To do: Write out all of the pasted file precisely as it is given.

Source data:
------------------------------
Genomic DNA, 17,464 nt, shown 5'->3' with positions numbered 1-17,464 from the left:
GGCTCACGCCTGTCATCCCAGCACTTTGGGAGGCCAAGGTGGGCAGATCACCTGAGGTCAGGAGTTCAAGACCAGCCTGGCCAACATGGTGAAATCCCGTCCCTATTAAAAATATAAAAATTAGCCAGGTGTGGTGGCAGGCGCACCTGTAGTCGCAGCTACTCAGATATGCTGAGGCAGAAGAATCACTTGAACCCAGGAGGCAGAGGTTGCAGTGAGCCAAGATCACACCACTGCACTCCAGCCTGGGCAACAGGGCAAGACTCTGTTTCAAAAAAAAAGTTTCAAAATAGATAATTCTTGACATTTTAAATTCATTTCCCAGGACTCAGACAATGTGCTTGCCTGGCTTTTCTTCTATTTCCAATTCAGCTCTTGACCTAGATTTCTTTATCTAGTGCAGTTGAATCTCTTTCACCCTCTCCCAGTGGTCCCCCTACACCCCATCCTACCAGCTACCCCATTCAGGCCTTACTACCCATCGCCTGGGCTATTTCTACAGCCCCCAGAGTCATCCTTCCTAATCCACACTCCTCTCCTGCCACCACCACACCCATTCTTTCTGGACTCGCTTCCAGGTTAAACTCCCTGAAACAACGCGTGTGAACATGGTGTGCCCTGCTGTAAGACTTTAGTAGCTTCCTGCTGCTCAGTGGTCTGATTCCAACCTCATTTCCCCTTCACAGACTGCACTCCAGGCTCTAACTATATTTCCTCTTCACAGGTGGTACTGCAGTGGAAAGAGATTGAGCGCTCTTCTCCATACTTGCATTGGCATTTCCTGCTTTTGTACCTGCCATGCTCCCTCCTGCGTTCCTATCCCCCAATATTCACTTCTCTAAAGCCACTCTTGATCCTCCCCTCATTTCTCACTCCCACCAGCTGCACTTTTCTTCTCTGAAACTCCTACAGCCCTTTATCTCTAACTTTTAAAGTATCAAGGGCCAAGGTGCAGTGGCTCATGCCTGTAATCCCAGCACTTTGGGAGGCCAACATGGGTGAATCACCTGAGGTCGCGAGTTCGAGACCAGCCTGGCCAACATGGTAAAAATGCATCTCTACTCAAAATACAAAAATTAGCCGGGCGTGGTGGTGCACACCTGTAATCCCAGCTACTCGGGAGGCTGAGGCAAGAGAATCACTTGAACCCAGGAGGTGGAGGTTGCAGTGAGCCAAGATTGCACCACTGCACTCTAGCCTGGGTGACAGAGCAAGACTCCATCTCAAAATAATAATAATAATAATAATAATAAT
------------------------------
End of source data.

Genomic DNA, 17,464 nt, shown 5'->3' with positions numbered 1-17,464 from the left:
GGCTCACGCCTGTCATCCCAGCACTTTGGGAGGCCAAGGTGGGCAGATCACCTGAGGTCAGGAGTTCAAGACCAGCCTGGCCAACATGGTGAAATCCCGTCCCTATTAAAAATATAAAAATTAGCCAGGTGTGGTGGCAGGCGCACCTGTAGTCGCAGCTACTCAGATATGCTGAGGCAGAAGAATCACTTGAACCCAGGAGGCAGAGGTTGCAGTGAGCCAAGATCACACCACTGCACTCCAGCCTGGGCAACAGGGCAAGACTCTGTTTCAAAAAAAAAGTTTCAAAATAGATAATTCTTGACATTTTAAATTCATTTCCCAGGACTCAGACAATGTGCTTGCCTGGCTTTTCTTCTATTTCCAATTCAGCTCTTGACCTAGATTTCTTTATCTAGTGCAGTTGAATCTCTTTCACCCTCTCCCAGTGGTCCCCCTACACCCCATCCTACCAGCTACCCCATTCAGGCCTTACTACCCATCGCCTGGGCTATTTCTACAGCCCCCAGAGTCATCCTTCCTAATCCACACTCCTCTCCTGCCACCACCACACCCATTCTTTCTGGACTCGCTTCCAGGTTAAACTCCCTGAAACAACGCGTGTGAACATGGTGTGCCCTGCTGTAAGACTTTAGTAGCTTCCTGCTGCTCAGTGGTCTGATTCCAACCTCATTTCCCCTTCACAGACTGCACTCCAGGCTCTAACTATATTTCCTCTTCACAGGTGGTACTGCAGTGGAAAGAGATTGAGCGCTCTTCTCCATACTTGCATTGGCATTTCCTGCTTTTGTACCTGCCATGCTCCCTCCTGCGTTCCTATCCCCCAATATTCACTTCTCTAAAGCCACTCTTGATCCTCCCCTCATTTCTCACTCCCACCAGCTGCACTTTTCTTCTCTGAAACTCCTACAGCCCTTTATCTCTAACTTTTAAAGTATCAAGGGCCAAGGTGCAGTGGCTCATGCCTGTAATCCCAGCACTTTGGGAGGCCAACATGGGTGAATCACCTGAGGTCGCGAGTTCGAGACCAGCCTGGCCAACATGGTAAAAATGCATCTCTACTCAAAATACAAAAATTAGCCGGGCGTGGTGGTGCACACCTGTAATCCCAGCTACTCGGGAGGCTGAGGCAAGAGAATCACTTGAACCCAGGAGGTGGAGGTTGCAGTGAGCCAAGATTGCACCACTGCACTCTAGCCTGGGTGACAGAGCAAGACTCCATCTCAAAATAATAATAATAATAATAATAATAAT